Sexual harassment has never been more prominent in the headlines. In recent weeks, hundreds of accusers, both men and women, have come forward with allegations against high-powered executives, elected officials and celebrities. This trend does not appear to be slowing down and, in fact, appears to be gaining momentum.
From an employment law perspective, it is important to remember your obligations as an employer if you receive an internal complaint of harassment from an employee. Federal law requires you to take prompt action to investigate the complaint and put a stop to any unlawful conduct. While the headlines have focused on physical assault and inappropriate touchings, the workplace definition of sexual harassment is much more broad. In fact, a single comment could constitute illegal harassment and subject your organization to legal liability.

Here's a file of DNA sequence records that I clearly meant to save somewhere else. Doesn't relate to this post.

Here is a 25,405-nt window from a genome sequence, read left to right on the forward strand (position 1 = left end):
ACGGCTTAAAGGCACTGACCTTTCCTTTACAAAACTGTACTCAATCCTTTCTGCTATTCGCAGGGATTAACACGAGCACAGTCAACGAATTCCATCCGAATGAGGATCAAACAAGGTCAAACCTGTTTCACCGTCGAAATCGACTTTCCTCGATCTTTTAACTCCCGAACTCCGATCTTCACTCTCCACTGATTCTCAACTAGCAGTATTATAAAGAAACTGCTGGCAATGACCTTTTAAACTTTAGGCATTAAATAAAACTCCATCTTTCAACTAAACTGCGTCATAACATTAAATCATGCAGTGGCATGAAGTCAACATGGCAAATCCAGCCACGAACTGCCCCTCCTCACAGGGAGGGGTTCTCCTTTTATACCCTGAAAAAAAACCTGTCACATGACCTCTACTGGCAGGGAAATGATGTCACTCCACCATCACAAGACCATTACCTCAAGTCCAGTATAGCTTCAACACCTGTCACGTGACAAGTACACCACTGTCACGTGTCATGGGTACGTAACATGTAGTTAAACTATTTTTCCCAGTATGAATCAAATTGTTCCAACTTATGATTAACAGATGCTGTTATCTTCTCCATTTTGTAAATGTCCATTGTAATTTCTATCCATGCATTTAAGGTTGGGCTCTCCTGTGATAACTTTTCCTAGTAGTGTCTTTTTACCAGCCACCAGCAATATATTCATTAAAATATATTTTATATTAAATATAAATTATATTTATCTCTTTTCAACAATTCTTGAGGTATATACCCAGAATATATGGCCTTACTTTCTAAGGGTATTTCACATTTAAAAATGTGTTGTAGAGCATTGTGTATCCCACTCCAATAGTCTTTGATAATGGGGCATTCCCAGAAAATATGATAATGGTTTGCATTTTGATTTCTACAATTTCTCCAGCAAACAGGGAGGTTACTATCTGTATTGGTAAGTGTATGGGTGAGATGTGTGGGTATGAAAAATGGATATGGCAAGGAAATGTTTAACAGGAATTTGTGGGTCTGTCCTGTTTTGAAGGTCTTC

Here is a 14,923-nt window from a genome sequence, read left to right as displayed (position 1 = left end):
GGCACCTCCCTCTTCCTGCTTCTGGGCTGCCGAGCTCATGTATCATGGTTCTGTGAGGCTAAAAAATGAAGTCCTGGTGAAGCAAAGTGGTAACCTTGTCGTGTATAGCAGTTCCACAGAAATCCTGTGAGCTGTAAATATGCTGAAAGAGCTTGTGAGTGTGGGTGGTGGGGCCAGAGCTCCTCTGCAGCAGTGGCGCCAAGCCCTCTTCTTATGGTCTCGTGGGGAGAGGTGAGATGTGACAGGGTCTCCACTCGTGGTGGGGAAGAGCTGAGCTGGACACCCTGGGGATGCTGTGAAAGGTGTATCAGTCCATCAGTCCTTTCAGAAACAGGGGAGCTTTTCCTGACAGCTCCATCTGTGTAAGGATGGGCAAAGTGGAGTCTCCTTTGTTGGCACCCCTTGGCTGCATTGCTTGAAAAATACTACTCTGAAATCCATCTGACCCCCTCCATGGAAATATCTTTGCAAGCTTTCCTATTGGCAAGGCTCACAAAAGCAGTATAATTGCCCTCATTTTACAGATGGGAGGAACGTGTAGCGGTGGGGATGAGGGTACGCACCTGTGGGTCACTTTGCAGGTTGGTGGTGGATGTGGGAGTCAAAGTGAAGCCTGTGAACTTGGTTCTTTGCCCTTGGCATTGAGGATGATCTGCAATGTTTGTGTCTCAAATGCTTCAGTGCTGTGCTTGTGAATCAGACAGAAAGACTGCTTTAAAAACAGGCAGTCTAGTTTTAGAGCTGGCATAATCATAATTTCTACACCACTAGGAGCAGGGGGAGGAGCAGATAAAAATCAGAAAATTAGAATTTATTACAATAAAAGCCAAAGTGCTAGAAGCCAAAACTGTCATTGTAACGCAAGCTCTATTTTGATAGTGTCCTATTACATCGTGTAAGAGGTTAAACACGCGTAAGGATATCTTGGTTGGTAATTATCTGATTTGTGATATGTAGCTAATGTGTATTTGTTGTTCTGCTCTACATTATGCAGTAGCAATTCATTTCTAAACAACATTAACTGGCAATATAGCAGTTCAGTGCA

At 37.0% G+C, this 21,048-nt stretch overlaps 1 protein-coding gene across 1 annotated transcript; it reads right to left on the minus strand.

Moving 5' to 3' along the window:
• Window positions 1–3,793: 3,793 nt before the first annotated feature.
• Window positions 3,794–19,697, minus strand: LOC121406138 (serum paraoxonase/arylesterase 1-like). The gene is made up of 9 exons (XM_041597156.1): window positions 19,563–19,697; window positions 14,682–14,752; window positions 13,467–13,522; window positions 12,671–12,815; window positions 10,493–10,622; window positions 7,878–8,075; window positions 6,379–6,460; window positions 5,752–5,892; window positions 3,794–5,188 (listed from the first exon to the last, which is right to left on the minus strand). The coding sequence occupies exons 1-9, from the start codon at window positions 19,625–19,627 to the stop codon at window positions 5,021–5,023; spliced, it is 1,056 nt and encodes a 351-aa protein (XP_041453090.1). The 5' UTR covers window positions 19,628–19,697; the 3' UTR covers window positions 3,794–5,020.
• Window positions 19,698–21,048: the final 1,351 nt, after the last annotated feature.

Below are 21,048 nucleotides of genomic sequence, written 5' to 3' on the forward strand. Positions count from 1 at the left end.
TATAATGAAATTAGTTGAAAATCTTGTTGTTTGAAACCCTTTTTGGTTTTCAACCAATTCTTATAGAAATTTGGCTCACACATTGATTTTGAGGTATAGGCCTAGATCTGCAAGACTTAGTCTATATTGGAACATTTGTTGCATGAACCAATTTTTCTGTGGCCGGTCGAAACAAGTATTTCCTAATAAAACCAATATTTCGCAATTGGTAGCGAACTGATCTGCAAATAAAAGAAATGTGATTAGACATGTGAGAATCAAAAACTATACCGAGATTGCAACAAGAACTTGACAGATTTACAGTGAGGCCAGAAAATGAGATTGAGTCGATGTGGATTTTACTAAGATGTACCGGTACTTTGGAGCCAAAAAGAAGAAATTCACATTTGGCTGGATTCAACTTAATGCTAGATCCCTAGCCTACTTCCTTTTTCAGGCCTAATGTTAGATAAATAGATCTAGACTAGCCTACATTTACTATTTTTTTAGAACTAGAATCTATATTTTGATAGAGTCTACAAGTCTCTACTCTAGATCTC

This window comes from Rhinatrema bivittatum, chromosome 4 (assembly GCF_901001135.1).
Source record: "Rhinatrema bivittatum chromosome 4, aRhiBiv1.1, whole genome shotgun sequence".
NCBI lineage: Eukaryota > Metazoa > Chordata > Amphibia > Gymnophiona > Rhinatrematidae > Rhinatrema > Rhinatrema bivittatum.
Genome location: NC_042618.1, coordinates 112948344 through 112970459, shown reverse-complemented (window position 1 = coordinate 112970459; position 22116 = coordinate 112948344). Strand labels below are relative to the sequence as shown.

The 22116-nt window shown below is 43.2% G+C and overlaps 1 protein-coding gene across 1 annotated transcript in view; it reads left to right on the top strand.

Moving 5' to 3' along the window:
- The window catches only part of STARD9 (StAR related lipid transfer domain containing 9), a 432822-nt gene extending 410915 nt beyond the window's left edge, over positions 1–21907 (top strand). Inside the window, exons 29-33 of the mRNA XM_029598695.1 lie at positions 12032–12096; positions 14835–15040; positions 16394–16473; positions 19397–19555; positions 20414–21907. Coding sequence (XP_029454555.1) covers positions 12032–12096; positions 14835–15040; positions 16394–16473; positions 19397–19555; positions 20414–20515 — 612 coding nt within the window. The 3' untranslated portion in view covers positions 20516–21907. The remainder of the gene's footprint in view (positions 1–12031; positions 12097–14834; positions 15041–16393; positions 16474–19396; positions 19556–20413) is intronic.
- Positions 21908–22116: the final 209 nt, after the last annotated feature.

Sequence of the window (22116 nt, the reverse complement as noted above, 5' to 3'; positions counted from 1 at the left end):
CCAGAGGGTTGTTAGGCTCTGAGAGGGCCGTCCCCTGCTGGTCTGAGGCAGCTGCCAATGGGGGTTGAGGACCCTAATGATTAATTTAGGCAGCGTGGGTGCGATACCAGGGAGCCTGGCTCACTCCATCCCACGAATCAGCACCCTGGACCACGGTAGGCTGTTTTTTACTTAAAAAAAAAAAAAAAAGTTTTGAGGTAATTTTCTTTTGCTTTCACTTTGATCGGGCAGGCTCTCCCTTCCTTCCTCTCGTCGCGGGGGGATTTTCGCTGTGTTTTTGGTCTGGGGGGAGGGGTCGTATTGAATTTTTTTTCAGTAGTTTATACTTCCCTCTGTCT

It may not be feasible to hire outside counsel to investigate every harassment complaint. In order to help protect your business, I want to share the attached Handbook that I wrote to assist Human Resources and management in conducting their own investigations. It describes tips for interviewing the complaining employee, the alleged offender, and other witnesses, as well as obtaining evidence such as emails or texts messages and other evidentiary considerations. The Handbook provides guidance on troubling “he-said/she-said” situations, reviews points to consider in choosing discipline, and advises employers on how to minimize retaliation risks.
The importance of reacting swiftly and strategically to an internal harassment complaint cannot be overstated. If you have any questions or need any assistance, please feel free to reach out to me anytime.